Socioeconomic Status and Utilization of Health Care Services in Canada and the United States

This article compares the effect of socioeconomic status on consumption of health care services in Canada and the United States. Canada offers universal health care, while the United States has a more complex mix of private and public insurance, and previous research has indicated that socioeconomic status is more likely to effect health care use in the United States than in Canada. However, most previous research on the topic has relied on limited comparative studies.

The authors analyzed data from the Joint Canada/United States Survey of Health, 2002-2003. They studied doctor visits and hospitalizations using multivariate models to assess the influence of socioeconomic status after adjusting for health needs and predisposing characteristics.

Key Findings:

  • Socioeconomic status, measured by education, income and having a regular doctor, did not influence rates of hospitalization in either Canada or the United States.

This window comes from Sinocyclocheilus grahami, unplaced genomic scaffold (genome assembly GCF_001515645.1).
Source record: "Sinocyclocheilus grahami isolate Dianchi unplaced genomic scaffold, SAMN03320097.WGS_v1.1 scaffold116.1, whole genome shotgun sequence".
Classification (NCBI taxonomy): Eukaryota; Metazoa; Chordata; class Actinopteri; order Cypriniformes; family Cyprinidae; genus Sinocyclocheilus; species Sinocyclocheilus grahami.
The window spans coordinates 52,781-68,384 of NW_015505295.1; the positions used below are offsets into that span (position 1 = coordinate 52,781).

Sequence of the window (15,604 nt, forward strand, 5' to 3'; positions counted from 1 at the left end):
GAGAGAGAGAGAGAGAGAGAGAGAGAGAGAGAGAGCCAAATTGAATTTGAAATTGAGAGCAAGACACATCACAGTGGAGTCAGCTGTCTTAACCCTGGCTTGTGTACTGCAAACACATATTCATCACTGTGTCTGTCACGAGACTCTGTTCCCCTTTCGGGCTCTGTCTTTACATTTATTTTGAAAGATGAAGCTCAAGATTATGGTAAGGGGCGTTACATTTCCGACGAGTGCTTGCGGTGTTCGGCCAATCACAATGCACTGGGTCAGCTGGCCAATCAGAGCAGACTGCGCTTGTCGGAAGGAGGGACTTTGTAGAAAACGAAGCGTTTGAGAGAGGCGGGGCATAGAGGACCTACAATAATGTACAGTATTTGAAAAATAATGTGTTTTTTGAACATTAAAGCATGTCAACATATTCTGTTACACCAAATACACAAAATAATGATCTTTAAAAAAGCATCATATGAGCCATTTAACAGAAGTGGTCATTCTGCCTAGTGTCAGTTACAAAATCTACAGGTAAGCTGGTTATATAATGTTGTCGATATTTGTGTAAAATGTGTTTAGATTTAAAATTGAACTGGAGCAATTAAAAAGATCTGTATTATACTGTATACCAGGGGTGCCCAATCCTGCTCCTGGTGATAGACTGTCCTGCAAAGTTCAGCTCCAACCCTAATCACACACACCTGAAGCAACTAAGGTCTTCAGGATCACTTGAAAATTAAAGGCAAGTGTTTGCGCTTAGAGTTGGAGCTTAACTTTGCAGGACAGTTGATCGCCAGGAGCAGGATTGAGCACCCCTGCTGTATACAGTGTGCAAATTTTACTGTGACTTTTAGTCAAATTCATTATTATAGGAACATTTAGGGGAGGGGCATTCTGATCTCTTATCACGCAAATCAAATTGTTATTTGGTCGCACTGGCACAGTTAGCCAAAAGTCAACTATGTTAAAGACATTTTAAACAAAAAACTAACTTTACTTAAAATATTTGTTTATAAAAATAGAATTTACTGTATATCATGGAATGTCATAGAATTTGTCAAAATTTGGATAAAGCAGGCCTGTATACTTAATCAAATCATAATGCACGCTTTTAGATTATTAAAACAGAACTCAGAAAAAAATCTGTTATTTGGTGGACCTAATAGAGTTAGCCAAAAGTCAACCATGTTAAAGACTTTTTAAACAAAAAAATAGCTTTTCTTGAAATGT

• In both countries, socioeconomic status was associated with frequency of doctor visits. In Canada, individuals with lower education levels were less likely to have seen a doctor in the previous year. In the United States, individuals with lower income or less education were less likely to visit a doctor than individuals with higher socioeconomic status.
  • In the United States, uninsured individuals were hospitalized at the same rate as insured individuals, but spent fewer nights in the hospital on average.
  • Overall, health care utilization patterns were similar in both Canada and the United States. In each country, approximately one in 10 individuals had been hospitalized in the previous year and four in five individuals had visited a doctor.

This research indicates that while the United States and Canada have health insurance systems with very different structures, the two countries have similar health care utilization patterns. In both countries, socioeconomic status affects frequency of doctor visits but not hospitalizations. This research sheds light on some of the interactions between socioeconomic status and health care consumption.